AMD is back to challenge Nvidia for high-end gaming PCs

AMD is finally unveiling its Radeon RX Vega family of GPUs today, designed to compete with Nvidia at the high end of gaming PCs. Its been years since AMD has truly competed at the top, and the last new flagship card, the Fury X, was released back in 2015. AMD’s Fury X was a reasonable competitor with its unique high-bandwidth memory (HBM), but Nvidia toppled it by releasing the powerful GTX 980 Ti. More than two years later, there’s now a gap in the market that’s been dominated by a standard combination of an Intel Core i7 processor and Nvidia GTX 1080 grahics card. AMD wants to attack that gap on August 14th.

We’ve seen plenty of teases about the Vega architecture over the past year, but AMD is now revealing pricing and release dates today for its high-end cards. AMD is launching three cards, with the top being liquid cooled. The standalone Radeon RX Vega 56 (with 56 compute units) will debut on August 14th priced at $399, alongside the $499 Vega 64 air cooled card. AMD is also launching Radeon Packs that bundle games and discounts for hardware that will match the GPU, and you’ll need to opt for one of these if you want a liquid cooled version of the Vega 64.

There are three packs available, and each bundles Wolfenstein II: The New Colossus and Prey. Radeon Packs also include a $200 discount on Samsung’s 34-inch curved ultrawide FreeSync monitor, and a $100 discount on some Ryzen 7 1800X processor and 370X motherboard combos.

  • Radeon Red Pack – Featuring the Radeon RX Vega 56, an air-cooled card priced at $499.
  • Radeon Black Pack – Featuring the Radeon RX Vega 64, an air-cooled card priced at $599.
  • Radeon Aqua Pack – Featuring the Radeon RX Vega 64 Liquid Cooled Edition priced at $699.

AMD is promising more than 200 percent of the throughput-per-clock over previous Radeon GPU architectures, alongside a new version of its high-bandwidth memory. HBM2 doubles the bandwidth per pin, and is designed to stack vertically around the GPU to transfer more data at a time than traditional GDDR5 memory. AMD is promising 13.7 teraflops of performance out of the top RX Vega 64 card, but the company isn’t providing many other hints at what that means in terms of pure frames per second performance in games.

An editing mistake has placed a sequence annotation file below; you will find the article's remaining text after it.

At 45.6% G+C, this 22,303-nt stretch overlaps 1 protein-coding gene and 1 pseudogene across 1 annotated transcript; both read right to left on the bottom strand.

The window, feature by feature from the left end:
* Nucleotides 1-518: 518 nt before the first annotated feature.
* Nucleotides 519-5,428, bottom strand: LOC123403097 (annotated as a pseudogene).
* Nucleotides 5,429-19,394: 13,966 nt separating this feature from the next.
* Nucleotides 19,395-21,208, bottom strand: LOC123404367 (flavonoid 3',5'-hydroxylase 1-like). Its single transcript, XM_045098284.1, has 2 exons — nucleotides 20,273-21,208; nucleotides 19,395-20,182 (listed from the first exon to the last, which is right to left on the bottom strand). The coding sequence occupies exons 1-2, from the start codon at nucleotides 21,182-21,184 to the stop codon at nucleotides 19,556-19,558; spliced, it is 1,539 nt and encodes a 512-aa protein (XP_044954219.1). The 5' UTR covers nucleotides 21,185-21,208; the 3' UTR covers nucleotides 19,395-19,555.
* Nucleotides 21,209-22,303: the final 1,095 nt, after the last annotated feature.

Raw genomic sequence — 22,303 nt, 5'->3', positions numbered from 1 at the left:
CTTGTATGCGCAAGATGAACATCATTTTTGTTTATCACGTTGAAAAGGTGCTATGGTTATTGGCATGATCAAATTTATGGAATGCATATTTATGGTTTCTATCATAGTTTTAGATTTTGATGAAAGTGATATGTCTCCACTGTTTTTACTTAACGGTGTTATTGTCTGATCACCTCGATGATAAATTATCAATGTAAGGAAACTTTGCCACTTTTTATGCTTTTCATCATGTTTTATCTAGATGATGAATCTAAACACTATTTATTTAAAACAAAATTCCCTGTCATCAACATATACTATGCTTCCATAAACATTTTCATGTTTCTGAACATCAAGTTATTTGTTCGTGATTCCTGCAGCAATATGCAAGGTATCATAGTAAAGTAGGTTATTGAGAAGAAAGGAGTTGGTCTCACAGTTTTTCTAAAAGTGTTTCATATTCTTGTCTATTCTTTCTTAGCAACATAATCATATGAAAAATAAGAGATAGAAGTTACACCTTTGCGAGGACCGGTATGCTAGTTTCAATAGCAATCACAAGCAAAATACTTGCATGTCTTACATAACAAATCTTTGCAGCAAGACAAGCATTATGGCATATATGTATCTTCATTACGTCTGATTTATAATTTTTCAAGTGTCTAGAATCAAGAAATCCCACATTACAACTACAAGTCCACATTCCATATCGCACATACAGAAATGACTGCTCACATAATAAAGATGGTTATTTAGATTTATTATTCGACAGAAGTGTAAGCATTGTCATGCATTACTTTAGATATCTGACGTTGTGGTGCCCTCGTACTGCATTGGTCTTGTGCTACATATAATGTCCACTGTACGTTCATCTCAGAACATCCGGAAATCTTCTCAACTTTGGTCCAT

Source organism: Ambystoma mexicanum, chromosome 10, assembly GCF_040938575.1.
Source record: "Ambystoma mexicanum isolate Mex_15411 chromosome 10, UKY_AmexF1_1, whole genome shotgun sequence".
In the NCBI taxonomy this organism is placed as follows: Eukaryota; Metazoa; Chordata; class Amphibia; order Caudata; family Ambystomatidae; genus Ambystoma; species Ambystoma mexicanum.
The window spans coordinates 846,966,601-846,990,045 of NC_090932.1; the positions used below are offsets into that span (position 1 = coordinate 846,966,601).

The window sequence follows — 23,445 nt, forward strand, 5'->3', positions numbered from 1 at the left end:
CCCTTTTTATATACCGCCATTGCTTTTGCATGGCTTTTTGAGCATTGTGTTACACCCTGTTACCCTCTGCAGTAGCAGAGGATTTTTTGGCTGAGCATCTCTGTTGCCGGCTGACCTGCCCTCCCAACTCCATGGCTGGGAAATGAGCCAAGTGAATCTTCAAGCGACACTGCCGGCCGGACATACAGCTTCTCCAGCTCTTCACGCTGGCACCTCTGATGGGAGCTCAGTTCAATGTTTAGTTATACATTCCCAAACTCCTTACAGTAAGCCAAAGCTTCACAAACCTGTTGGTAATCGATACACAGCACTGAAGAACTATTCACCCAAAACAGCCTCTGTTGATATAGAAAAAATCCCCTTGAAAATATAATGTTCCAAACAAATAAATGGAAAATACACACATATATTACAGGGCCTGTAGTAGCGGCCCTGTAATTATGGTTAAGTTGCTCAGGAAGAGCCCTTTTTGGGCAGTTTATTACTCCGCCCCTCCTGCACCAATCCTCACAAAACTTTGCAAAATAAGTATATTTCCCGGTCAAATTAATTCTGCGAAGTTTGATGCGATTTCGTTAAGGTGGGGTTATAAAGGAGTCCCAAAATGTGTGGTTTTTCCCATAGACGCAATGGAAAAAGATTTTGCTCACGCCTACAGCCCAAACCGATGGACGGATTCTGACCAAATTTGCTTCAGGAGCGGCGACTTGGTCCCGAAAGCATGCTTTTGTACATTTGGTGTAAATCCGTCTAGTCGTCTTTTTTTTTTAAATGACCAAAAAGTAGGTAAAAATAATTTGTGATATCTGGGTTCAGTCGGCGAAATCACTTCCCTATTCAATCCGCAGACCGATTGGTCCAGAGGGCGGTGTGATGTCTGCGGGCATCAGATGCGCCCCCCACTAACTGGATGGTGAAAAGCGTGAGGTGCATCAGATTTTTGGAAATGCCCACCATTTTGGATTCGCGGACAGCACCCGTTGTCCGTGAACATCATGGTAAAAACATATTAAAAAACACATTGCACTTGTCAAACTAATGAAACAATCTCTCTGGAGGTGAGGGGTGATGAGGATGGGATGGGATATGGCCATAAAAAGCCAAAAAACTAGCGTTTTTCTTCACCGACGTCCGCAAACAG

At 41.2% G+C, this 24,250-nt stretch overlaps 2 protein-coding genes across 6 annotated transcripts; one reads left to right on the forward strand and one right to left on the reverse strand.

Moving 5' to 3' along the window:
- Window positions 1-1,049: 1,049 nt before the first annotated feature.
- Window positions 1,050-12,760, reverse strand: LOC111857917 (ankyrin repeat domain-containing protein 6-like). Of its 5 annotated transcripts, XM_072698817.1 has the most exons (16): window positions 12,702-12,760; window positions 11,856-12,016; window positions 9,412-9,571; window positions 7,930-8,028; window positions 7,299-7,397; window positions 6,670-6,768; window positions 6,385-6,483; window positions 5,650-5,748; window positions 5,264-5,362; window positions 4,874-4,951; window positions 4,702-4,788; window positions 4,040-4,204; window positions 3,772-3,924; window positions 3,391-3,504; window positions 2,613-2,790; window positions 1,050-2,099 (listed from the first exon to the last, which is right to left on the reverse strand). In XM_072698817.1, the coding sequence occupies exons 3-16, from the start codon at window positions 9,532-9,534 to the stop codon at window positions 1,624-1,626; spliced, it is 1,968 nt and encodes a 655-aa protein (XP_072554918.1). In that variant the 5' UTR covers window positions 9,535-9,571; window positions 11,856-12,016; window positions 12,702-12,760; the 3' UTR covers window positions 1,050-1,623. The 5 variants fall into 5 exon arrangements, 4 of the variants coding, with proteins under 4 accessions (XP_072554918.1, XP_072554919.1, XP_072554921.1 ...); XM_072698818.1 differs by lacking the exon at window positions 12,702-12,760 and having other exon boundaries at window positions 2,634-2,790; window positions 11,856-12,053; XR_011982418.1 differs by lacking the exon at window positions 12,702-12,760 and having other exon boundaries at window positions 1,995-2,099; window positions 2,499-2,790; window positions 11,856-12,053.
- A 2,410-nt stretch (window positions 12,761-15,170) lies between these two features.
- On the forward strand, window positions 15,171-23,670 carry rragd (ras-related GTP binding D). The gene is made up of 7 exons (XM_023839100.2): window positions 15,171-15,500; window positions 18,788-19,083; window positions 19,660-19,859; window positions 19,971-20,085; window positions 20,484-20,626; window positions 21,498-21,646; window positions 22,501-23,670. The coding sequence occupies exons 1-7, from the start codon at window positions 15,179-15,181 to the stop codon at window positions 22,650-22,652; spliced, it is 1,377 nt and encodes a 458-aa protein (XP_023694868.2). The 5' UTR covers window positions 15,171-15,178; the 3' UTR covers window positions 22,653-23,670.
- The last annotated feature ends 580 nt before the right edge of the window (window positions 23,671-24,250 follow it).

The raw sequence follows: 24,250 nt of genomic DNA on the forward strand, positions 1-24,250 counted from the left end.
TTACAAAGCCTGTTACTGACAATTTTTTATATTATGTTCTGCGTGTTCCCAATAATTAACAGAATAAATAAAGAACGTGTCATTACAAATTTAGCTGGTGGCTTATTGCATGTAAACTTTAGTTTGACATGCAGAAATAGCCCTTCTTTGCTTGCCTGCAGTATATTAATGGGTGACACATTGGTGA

AMD has released some vague performance slides for the Vega 64, focusing on the minimum framerates in titles like Battlefield 1Gears of War, and ForzaAnandtech has analyzed these promises further, but as the cards don’t actually launch today we’ll have to wait a couple of weeks to see true benchmarks. It looks, on paper at least, like the Vega 64 will be competing with Nvidia’s GTX 1080.

That’s an encouraging sign after the Vega Frontier Edition appeared in June and Nvidia’s GTX 1080 still easily beat it. AMD said at the time that the card was primarily designed for 3D content creation rather than gaming, but it still made gamers nervous after the long wait for the Vega 64.

AMD has been poking at the established Intel and Nvidia combination for high-end gaming PCs, and the company’s 16-core Threadripper processors even prompted Intel to respond with its own 18-core Core i9 chip. If AMD has managed to compete well with Nvidia’s established GTX 1080 or even the 1080 Ti then it won’t have to wait long for Nvidia to respond. Nvidia is expected to launch its Volta line of GPUs in early 2018 with its own version of AMD’s high-bandwidth memory.